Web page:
This week our gas stations had gas again, which was cheering for those of us with internal combustion engines. I headed east to Alligator River and Pocosin Lakes looking for wildlife. It was good to connect with animals again, though as always, I regretted my own greenhouse gas emissions. Along the dirt roads it was pretty quiet. I saw plenty of birds and one handsome (I think) young rattlesnake.
On the drive out and back, I listened to various podcasts and audiobooks. I strongly recommend a new podcast series called The Improvement Association. The subject is election fraud in Bladen County, NC, where in 2018 they had one of America’s tiny number of actual election fraud incidents. The podcast was put out by Zoe Chace and some of the same folks that made the podcast Serial.
The fraud involved improper ballots in support of the Republican congressional candidate and resulted in invalidation of the election. During and after the scandal, Republicans in Bladen County claimed that Black politicians there had done much worse. Zoe Chace decided to investigate.
Chace is not a showy personality, but she is an excellent journalist. She asks reasonable questions, lets people have their say, and resists pat answers. She recognizes that people often aren’t able to put things into words, including their own feelings about race, and that such feelings sometimes help account for how they see things.
Much of her podcast focuses on the persistent accusations of white Republicans that Black organizers regularly committed election fraud, and she finds hardly any evidence that they did. But she also examines the very interesting question of why white Republicans keep insisting the opposite. She found both political opportunism and sincere racial fears, which sometimes hardened into an impossible-to-shake belief.
In a way it’s a small story, but just now it has a lot of resonance. Those of us not on the right are finding it difficult to comprehend how the majority of Republicans can continue to think, as they do, that Democrats committed election fraud that resulted in Joe Biden wrongfully becoming president.
Chace’s podcast suggests part of the answer: traditional racial attitudes have a psychological filtering effect, blocking out certain facts (like the nonexistence of evidence) and concentrating some assumptions (like Blacks are like [something]). Confirmation bias and motivated reasoning can feel just like logical thinking.
With some of the generosity and curiosity of Zoe Chace, I want to give Trump supporters the benefit of a doubt. I’m willing to assume that they aren’t just gaslighting, and most aren’t specifically hoping to overthrow democracy and reinstitute legal white supremacy. They may truly believe that America faces an existential threat from leftists who seek to institute radical socialism and outlaw Christianity, and the only defense is Trump or someone like him. They may actually be unable to process the overwhelming evidence that none of this is true.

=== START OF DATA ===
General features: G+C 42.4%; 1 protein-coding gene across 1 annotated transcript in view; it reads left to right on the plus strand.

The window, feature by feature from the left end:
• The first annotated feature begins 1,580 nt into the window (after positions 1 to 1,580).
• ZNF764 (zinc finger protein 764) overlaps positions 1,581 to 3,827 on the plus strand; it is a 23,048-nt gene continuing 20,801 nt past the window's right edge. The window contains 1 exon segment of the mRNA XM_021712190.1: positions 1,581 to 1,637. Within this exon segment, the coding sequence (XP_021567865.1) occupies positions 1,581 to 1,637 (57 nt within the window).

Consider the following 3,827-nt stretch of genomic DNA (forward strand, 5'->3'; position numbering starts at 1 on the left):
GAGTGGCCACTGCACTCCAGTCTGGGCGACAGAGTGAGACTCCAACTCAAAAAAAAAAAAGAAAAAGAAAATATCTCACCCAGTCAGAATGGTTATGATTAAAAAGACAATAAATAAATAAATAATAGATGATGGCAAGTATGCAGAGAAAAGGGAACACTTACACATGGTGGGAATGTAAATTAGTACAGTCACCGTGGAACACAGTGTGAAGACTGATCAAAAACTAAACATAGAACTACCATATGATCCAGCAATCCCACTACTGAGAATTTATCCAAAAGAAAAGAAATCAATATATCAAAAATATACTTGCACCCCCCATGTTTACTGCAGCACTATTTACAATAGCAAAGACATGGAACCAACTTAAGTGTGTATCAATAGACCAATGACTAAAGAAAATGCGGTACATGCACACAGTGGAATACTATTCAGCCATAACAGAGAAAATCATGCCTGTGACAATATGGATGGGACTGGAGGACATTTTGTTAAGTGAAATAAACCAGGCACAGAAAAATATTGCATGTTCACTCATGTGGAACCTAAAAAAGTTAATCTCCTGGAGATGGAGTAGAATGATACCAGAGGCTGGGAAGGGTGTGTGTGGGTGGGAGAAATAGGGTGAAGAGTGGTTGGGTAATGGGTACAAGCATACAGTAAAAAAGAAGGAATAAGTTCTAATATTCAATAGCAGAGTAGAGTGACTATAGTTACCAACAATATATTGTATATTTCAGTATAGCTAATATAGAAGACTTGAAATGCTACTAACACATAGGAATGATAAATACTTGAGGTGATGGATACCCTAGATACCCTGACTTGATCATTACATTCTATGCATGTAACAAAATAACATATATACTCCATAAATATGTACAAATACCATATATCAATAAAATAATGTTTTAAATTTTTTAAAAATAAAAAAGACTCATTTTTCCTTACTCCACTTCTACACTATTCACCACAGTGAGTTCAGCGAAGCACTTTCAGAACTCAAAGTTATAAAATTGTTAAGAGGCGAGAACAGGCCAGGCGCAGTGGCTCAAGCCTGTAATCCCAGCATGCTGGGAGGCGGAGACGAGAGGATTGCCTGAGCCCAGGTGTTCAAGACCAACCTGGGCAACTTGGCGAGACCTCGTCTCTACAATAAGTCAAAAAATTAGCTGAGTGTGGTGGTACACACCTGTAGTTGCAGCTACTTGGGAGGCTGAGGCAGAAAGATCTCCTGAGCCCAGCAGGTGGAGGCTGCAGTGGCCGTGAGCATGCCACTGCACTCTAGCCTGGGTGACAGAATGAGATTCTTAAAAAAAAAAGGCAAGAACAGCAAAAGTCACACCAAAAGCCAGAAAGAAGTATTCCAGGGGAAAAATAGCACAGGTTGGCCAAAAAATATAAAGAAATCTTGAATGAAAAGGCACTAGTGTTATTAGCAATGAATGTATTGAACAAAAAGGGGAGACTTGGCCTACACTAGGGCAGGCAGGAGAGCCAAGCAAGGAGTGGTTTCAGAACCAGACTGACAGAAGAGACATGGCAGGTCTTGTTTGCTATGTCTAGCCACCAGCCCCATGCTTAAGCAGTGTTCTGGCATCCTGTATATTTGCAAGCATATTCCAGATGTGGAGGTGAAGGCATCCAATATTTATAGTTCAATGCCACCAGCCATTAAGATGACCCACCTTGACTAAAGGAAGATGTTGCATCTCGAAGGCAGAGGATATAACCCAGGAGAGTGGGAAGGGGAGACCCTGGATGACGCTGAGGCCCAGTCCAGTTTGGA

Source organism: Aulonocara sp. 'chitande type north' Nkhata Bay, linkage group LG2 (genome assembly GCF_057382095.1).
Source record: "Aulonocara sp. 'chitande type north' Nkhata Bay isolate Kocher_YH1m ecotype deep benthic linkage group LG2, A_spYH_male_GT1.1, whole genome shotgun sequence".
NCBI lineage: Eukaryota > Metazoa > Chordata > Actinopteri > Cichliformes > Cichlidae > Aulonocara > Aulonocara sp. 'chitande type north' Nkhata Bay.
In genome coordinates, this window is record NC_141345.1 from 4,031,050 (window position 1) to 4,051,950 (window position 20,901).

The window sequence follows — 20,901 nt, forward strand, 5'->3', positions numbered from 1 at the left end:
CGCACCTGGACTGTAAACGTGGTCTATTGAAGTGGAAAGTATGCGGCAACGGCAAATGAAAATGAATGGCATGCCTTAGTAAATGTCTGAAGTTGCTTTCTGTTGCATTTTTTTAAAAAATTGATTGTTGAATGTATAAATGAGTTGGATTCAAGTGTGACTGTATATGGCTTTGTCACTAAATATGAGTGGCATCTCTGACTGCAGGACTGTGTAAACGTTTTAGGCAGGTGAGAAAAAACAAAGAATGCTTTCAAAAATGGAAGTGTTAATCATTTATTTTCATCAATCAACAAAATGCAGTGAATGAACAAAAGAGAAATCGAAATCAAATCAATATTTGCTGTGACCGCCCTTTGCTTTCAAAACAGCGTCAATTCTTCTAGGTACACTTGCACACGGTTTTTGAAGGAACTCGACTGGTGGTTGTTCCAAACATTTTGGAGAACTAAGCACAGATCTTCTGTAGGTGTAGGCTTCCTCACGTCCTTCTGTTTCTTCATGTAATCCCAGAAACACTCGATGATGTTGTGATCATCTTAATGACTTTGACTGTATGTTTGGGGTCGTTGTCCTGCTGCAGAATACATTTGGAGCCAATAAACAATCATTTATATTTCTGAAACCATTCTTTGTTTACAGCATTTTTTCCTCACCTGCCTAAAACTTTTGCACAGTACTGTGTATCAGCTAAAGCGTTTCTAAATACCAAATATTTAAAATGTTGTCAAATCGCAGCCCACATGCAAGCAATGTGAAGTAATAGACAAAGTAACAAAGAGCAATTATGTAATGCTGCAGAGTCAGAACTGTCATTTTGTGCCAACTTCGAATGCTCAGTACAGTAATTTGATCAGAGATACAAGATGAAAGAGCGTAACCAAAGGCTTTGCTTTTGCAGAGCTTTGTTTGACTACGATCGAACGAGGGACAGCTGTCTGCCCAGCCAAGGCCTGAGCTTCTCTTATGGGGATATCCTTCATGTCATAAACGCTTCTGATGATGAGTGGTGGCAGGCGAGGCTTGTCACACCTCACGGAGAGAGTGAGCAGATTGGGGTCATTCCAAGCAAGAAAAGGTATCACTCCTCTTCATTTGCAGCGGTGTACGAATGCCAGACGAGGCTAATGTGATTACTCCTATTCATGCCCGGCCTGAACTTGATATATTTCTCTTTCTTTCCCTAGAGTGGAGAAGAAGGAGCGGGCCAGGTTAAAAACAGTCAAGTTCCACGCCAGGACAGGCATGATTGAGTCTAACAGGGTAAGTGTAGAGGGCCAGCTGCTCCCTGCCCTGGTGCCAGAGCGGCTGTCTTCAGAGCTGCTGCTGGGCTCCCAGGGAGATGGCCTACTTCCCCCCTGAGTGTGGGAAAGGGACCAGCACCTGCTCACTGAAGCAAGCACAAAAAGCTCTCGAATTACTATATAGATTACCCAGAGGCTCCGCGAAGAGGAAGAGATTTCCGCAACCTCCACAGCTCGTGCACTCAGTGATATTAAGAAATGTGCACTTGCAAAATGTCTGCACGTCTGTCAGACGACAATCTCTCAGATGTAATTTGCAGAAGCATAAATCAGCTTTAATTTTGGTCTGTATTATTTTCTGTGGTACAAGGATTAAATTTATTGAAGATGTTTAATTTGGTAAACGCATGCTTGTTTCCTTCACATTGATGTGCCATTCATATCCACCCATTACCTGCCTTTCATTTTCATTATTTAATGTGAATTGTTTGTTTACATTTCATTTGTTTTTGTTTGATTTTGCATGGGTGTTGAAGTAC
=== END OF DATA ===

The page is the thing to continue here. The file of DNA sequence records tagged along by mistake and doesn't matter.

As far as I know, there’s no easy way to assist folks perched on this perilous ledge to gently move back towards a more fact-based reality. But unfortunately, it is quite easy to make them feel even more terrified, confused, and in need of a powerful leader to defend them. Opportunistic Republican leaders and right-wing networks, concerned with maintaining power and audience share, are currently doing so, with a vengeance.
A recent new ploy is instituting more recounts of the 2020 election votes. As most people know, the presidential election has been officially completed and confirmed, with massive oversight by qualified specialists and courts. But state legislators in Arizona and Georgia have decided to continue recounting. This could, I guess, go on as long as they think, or want others to think, that there was a conspiracy and all the tallying so far is wrong. That is, potentially, forever.
It may be that such shenanigans will keep the MAGA base energized and eager for the next election battle. It’s at least as likely that it will slowly drain away belief in fair elections. Big lies, like Trump’s gigantic lie about the 2020 election can work by fooling gullible people, but they can also have an even more insidious effect.
Repeating unbelievable things while demanding they be believed works to erode belief in one’s own common sense. The big liar implicitly says, belief and loyalty are more important than reality, and anyhow, it’s impossible to know what’s true. Your only choices are uncritical belief or hopelessness and confusion. The big lie can work by getting people to give up on the idea that political action may be a force for good, and make them both despondent and acquiescent to power.
This is a difficult moment in the American political experiment. We’ve learned that there are malign forces at work that are more infectious than we thought, and there’s no vaccine at the moment. But we’ve still got a lot of the good sense and good will that have sustained us in difficult times before.